Park Square Theatre’s latest go-round with Sherlock Holmes begins in the dark. A cacophony of shouted headlines seem to characterize the famed detective as a scoundrel, finally about to meet a well-deserved punishment.
But wait. As the lights come up we discover that it’s not our hero being described at all, but rather infamous Chicago serial killer H.H. Holmes. This tiny twist is just a portent of the many red herrings in store with Jeffrey Hatcher’s clever “Sherlock Holmes and the Ice Palace Murders.”
In this adaptation of Larry Millett’s novel, the famous detective and his trusty sidekick Dr. Watson find themselves in Chicago on the last leg of an American tour when a tantalizing newspaper story catches their attention. A wealthy young St. Paulite has disappeared the night before his wedding and the story’s assertion that this mystery would challenge even the great Sherlock Holmes is enough to spur the detective to hop a train to the frozen north.
Arriving on the eve of the Winter Carnival, Holmes finds suspects aplenty, from a bride with a secret, to a drunken night watchman, a cross-dressing thief and a spurned lover. Hatcher’s complex script is peppered with witty ripostes and humorous allusions to both past Holmesian adventures and uniquely Minnesota icons. Director Peter Moore nicely balances Hatcher’s tongue-in-cheek approach with an overwrought sense of atmosphere, ably assisted by Evan Middlesworth’s urgently dramatic sound design.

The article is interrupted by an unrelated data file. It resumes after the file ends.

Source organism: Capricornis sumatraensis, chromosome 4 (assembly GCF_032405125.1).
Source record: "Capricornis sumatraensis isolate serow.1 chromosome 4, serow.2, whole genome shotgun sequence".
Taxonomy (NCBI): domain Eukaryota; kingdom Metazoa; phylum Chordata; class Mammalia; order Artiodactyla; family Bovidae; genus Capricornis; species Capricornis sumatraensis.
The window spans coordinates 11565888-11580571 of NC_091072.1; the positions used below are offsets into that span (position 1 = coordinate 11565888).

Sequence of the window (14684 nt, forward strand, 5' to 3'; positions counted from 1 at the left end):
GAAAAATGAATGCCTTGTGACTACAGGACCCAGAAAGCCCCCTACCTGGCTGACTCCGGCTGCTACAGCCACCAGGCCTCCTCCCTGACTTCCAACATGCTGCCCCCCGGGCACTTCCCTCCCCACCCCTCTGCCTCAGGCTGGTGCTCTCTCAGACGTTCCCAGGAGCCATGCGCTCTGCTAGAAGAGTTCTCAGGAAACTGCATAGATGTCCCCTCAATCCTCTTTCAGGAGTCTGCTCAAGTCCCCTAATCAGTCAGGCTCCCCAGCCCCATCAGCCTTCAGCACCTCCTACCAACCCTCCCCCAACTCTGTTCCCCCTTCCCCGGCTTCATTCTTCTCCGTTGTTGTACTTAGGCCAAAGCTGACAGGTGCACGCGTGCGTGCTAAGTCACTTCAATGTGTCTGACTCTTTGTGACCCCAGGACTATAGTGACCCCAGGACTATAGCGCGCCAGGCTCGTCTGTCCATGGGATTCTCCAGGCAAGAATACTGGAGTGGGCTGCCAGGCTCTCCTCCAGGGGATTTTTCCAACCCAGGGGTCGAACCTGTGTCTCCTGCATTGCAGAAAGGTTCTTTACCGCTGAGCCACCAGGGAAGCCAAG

This production isn’t the first outing for Steve Hendrickson and Bob Davis as Holmes and Watson respectively, and that familiarity shows in their chemistry, demonstrated in quips, asides and body language. Hendrickson, who just returned after a medical emergency forced him to miss two weeks, is in fine form as the cool and enigmatic detective, while Davis imbues Watson with a hint of pomposity and a dry sense of humor.
E.J. Subkoviak is a standout in this uniformly solid cast, as a former policeman turned bartender and part-time detective, and the scene in which he and Holmes try to top each other in their powers of deduction is a highlight. Tamara Clark lends the show lively energy as an enterprising journalist, while James Cada displays his considerable range in three roles.
“Sherlock Holmes and the Ice Palace Murders” is Park Square’s fourth go-round with the famous detective since 2008 and this well-mounted production of Hatcher’s crisp and clever work demonstrates that coldblooded murder still makes for some hot summer fun.
Lisa Brock is a Minneapolis writer.